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Vol. 9 - Issue 8
December 7, 2020


Insurer Liable For Bad Faith -- For Filing A Declaratory Judgment Action 


I’ve said for a long time that when insurers are found liable for bad faith, it is usually not because their coverage determination was erroneous.  Courts generally give insurers wide latitude to get a coverage determination wrong – and conclude that it was not done in bad faith.  The bad faith standard is usually quite high – too high to be satisfied because an insurer’s interpretation of the meaning of “mobile equipment” was not correct.  All of this is notwithstanding how some policyholder counsel define “bad faith” -- anything the insurer does that he or she does not agree with.        

Insurer liability, for bad faith, is usually tied to the manner in which the insurer handled a claim.  In other words, it is not the coverage determination that was made in bad faith, but how it was reached.  Often-times this has to do with the insurer’s investigation of a claim.

That’s what happened in Travelers Property Cas. Co. v. North American Terrazo Co., No. 19-1175 (W.D. Wash. Nov. 13, 2020), but in a different way.  Travelers filed a declaratory judgment action, seeking a determination that it had no obligation to provide coverage for a construction defect claim.  As Travelers saw it, the claim was excluded by the “your work” exclusion.  On its face, this seems relatively straightforward.  But it wasn’t.  The court concluded that the insurer’s decision to file the DJ was made in bad faith, and the insurer was estopped to deny coverage.

The facts giving rise to the situation started in the kitchen of a restaurant.  North American Terrazzo (“NAT”), as a subcontractor to SODO Builders, installed an epoxy flooring at the 13 Coins restaurant in Washington.  The epoxy had been supplied by Terrazzo & Marble Supply Co. of Illinois (T&M).  The work was completed in December 2017.  In May 2018 and later, NAT began to notice damage to the flooring in various places. 

Here’s the key to the case: T&M undertook a lab analysis, on a sample of the epoxy flooring, in an effort to find the cause of the damage.  It identified five possible causes of the damage.  Of note, three were related to work performed by NAT: preparation of the existing concrete floors, improper mixture of the epoxy and inadequate thickness of the application.  But two other possible causes were not related to NAT’s work: exposure to heat above 140 degrees Fahrenheit and standing water.

To make a long story short, NAT reported a potential claim to Travelers. Travelers provided a defense, under a reservation of rights, even though no complaint had been filed.  NAT replaced the epoxy flooring with tiles.  A mediation to settle the underlying claims was not successful.  A settlement was reached after a second mediation. It included no contribution from Travelers.  SOTO was to receive $200,000 and 13 Coins was to receive $300,000.       

Somewhere along the way, Travelers had filed a declaratory judgment action.  The decision is a little complex.  But it can be boiled down to this.  The court observed that Travelers knew, within a month of getting the claim, that the “your work” exclusion or “your product” exclusion could preclude coverage. 

The claim is clearly one involving “your [NAT’s] work.”  There is no dispute about that.  But that did not mean that the “your work” exclusion applied.  The exclusion applies to property damage to the insured’s work, arising out of the insured’s work – and not some other source.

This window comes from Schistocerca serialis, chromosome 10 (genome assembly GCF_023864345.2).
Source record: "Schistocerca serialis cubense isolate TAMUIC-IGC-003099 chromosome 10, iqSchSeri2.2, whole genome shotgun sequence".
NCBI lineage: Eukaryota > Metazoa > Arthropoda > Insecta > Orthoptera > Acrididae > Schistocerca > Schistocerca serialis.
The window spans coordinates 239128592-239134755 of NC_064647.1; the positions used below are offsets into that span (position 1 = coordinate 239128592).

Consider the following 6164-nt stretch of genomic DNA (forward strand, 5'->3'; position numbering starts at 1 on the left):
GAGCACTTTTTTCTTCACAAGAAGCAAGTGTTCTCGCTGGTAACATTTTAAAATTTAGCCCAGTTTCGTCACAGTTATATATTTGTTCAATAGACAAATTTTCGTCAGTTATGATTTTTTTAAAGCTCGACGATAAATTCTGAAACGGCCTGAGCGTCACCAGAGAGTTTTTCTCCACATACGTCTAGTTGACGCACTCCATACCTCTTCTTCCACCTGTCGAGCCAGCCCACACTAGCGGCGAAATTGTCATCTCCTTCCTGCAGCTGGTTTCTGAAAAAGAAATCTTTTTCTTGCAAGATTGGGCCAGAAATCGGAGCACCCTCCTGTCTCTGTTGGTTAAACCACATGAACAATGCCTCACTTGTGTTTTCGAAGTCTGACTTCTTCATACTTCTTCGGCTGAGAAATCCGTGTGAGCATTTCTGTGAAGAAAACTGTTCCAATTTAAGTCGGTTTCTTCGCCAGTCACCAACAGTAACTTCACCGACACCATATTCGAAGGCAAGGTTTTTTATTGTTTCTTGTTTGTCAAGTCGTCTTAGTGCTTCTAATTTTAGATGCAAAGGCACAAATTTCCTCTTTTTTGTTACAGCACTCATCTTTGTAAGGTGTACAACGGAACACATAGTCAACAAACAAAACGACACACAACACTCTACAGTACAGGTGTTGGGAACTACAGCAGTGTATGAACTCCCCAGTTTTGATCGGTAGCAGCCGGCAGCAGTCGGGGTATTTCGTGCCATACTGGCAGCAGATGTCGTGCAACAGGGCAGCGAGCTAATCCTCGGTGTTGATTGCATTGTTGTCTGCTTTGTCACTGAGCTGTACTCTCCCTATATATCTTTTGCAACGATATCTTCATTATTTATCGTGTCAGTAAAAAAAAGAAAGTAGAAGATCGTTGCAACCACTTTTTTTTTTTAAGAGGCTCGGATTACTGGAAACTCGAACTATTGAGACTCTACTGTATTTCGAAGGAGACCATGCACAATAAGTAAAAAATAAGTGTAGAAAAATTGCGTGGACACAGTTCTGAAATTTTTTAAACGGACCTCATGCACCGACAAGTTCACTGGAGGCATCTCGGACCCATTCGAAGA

But, as noted above, T&M’s lab analysis identified five possible causes of the damage – three related to work performed by NAT and two other possible causes that were not related to NAT’s work.  And, if they were not related to NAT’s work, then the property damage was not arising out of NAT’s work.  Therefore, there were reasons why the “your work” exclusion may not have applied.

And, as the court observed, Travelers did not have a definitive answer on the cause of the damaged floor:

“Travelers knew that there was a limited window to investigate the epoxy flooring before it would be removed and replaced. But Travelers sent only one investigator before the flooring was replaced. And she simply made visual observations of the damage and took photographs. Travelers’ coverage adjuster did not visit the site, take a sample, or retain an expert before the repairs were made. And Travelers did not retain a flooring expert until after the damaged flooring was replaced.  Over two months before Travelers filed this action, its flooring expert, Phillips, put Travelers on notice that only forensic testing of the damaged flooring could allow him to determine the flooring failure’s cause. Phillips stated: ‘[I] cannot determine the cause of the failure without analyzing a product sample to determine the laboratory results of the mixture of the product’ and ‘[a] forensic laboratory analysis will be able to determine what is the probable cause of failure.’ Travelers has not provided any forensic evidence or expert evidence as to the cause of the flooring's damage.”

Held: “Both exclusions require evidence that the property damage ‘arose out of’ the insured's work or product and not some other source. Travelers’ failure to investigate meant that it could not make a reasonable determination of coverage. This violated Travelers’ quasi-fiduciary responsibilities to investigate the claims. And the undisputed evidence demonstrates that Travelers filed this lawsuit knowing from its own expert that it could not prove the claims it has asserted. Travelers actions were ‘unreasonable’ and ‘unfounded’ and constitute bad faith.”

The court further concluded that the bad faith finding justified a “presumption of harm” and “coverage by estoppel.”

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